Read: The Tony-nominated play that savages the U.S. Constitution
“I really have no desire to vilify men,” she said good-naturedly, pretending to address a man in the front row. “I love men! I do—I love you. I’m the daughter of a father! But …”
By now I had watched enough of What the Constitution Means to Me to recognize this as an instance of what one armchair sociologist (me) calls the Ex Post Facto Trumpian Hand Wave. Everybody knows the pattern by now: a sincere opinion followed by an insincere contradiction meant to cancel it out. The president will issue some absurd and tasteless tweet—telling, let’s say, a quartet of congresswomen to go back to the countries they came from, which in most of their cases is the United States. And then, a day later, he will stand before a teleprompter and read a clarion call for national unity, regardless of race or creed or country of origin.
It’s not convincing, but it’s catching. By the time Schreck insisted she had no intention of vilifying men, she had already told us several revolting tales of male barbarity, with several more to come. Indeed, one of her chief insights into the Constitution is that it was written by men to protect the privileges of men from all persons who weren’t men—which, if true, certainly sounds to me like good grounds for vilification. But seriously, folks: “I love men!” She vilifies because she loves.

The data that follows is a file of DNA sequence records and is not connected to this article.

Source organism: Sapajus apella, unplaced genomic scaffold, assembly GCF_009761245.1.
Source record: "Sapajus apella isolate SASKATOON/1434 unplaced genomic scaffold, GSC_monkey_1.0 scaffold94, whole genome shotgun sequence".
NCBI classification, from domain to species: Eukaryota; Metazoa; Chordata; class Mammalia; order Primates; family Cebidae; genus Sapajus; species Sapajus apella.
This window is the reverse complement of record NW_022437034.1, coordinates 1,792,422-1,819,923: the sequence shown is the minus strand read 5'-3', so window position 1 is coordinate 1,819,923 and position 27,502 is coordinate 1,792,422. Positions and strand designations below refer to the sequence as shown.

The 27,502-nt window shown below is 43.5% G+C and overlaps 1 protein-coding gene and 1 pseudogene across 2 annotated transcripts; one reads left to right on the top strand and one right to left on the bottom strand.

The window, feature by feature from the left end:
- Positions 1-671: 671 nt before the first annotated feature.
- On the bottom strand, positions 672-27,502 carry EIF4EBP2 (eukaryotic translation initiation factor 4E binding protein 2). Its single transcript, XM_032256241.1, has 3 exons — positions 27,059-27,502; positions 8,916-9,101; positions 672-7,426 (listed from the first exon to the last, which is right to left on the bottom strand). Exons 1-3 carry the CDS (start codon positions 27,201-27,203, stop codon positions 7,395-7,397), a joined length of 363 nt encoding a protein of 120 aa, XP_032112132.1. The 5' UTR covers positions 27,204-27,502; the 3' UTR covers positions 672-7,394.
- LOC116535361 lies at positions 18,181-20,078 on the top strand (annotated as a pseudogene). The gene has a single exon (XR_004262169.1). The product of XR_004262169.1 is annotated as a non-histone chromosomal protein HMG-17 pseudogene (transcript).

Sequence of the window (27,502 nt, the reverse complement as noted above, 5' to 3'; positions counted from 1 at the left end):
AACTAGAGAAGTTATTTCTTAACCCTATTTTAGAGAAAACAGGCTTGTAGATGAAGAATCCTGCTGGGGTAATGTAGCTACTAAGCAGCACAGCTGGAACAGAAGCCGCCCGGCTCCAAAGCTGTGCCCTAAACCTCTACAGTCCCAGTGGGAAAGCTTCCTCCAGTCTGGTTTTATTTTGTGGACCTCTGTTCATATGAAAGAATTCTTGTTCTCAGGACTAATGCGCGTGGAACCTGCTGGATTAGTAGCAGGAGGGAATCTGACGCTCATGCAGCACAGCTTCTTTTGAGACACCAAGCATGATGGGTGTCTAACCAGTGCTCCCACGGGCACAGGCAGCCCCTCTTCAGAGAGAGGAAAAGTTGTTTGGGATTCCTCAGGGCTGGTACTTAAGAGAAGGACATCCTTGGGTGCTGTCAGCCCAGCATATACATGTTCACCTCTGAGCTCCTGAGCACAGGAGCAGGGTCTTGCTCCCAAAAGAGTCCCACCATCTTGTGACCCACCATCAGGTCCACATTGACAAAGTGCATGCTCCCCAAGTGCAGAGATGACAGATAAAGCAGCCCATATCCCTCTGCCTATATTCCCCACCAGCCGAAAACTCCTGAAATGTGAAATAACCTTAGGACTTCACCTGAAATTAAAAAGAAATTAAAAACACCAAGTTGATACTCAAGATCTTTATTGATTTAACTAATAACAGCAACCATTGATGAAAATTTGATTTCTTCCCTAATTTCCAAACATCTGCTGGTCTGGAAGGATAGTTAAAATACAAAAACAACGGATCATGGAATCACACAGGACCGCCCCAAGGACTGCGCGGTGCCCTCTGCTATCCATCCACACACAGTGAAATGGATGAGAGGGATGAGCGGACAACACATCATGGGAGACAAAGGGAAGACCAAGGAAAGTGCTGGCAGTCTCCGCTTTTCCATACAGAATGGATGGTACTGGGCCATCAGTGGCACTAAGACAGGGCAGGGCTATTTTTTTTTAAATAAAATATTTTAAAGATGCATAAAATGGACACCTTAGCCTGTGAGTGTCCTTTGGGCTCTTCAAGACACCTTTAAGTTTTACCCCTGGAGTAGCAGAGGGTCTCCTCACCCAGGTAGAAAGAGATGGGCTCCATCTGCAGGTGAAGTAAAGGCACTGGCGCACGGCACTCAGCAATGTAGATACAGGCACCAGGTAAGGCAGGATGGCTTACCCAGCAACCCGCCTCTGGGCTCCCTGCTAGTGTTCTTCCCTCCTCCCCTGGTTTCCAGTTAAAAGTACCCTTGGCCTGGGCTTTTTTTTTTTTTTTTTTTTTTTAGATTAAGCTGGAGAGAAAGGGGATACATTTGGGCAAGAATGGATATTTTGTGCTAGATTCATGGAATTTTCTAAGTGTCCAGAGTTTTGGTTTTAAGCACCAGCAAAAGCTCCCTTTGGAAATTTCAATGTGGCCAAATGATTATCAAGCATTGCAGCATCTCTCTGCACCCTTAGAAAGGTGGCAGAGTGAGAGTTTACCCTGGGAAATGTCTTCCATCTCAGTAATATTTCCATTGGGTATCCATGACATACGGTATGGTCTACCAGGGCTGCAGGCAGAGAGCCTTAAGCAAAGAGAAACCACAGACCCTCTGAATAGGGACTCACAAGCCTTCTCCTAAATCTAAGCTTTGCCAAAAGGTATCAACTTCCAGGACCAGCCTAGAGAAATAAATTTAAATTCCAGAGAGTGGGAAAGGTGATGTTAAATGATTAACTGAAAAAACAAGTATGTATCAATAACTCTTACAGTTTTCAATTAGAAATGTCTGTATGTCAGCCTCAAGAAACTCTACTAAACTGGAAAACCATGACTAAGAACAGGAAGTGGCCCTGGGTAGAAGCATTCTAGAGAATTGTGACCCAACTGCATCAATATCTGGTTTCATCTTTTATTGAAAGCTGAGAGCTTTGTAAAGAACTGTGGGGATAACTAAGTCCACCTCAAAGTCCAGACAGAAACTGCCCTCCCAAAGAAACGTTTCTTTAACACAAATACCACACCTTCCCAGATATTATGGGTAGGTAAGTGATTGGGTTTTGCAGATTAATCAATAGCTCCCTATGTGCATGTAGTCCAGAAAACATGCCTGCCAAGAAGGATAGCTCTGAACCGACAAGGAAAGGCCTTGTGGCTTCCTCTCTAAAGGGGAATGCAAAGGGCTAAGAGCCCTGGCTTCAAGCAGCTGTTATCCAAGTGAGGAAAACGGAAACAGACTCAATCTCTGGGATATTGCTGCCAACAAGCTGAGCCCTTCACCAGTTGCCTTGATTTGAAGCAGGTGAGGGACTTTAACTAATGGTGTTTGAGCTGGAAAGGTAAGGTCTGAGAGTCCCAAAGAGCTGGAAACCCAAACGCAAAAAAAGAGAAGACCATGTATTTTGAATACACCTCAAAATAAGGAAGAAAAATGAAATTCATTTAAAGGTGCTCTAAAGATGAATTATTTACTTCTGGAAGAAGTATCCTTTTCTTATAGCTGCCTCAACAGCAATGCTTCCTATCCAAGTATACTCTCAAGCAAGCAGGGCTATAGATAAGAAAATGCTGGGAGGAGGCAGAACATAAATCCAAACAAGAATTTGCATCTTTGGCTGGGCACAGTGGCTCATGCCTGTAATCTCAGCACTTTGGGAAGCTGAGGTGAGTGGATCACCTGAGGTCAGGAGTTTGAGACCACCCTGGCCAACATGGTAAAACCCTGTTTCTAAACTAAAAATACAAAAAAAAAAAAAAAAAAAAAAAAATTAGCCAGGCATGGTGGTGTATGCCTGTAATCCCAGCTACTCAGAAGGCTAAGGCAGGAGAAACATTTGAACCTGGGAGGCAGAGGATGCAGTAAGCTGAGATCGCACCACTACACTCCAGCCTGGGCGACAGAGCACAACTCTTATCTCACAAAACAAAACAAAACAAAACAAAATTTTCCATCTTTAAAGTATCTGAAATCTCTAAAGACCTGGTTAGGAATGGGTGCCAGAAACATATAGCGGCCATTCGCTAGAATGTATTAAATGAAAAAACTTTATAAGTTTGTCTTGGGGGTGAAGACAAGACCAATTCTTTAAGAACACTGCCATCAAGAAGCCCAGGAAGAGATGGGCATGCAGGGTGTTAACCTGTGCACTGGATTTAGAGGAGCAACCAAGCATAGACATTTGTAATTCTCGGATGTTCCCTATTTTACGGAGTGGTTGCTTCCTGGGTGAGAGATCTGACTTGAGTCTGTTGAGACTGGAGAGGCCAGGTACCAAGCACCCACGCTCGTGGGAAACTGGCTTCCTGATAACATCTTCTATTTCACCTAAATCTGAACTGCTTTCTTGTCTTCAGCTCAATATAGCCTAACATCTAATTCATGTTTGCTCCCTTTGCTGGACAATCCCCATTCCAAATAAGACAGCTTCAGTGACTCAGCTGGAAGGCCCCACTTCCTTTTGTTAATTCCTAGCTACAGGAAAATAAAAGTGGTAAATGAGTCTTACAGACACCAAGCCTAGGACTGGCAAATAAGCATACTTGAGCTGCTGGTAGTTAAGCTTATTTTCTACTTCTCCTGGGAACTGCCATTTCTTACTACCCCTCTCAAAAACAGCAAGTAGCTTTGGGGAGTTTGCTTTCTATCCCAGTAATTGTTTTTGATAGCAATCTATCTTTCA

The set of What the Constitution Means to Me is a dystopian riff on an American Legion hall, with a desk and a podium and three walls covered in pressboard wood paneling and hung with black-and-white headshots of middle-aged guys in Legionnaire hats—dozens of them, cheek by jowl. Schreck is surrounded, in other words, by the enemy, whom she loves. As a girl of 15, Schreck appeared in many such halls to give speeches about the Constitution. The prize money she won paid her way through college.
“A few years ago,” she tells the audience, “I was thinking about the Constitution [beat] for various reasons [meaningful glance].” The ironic aside gets a good laugh; no group of New York theatergoers needs to be told why she’s worried about the Constitution. They’re worried too! She wonders why, as a girl, she loved the Constitution so passionately. “Because I did, I loved it,” she adds, in what may be just another EPF Trumpian Hand Wave. By play’s end, it’s become clear that if the young Schreck did indeed love the Constitution, it’s because she misunderstood it; and if her passion for the document has cooled as she’s gotten older, it’s because she’s transcended her earlier misunderstanding to misunderstand it even more.
Schreck’s view of the Constitution is perhaps too dramatic. We should expect drama from a professional dramatist, needless to say, but how dramatic should we be? “The Constitution,” she tells the audience, “can be thought of as a boiling pot in which we are thrown together in sizzling and steamy conflict to find out what it is we truly believe.”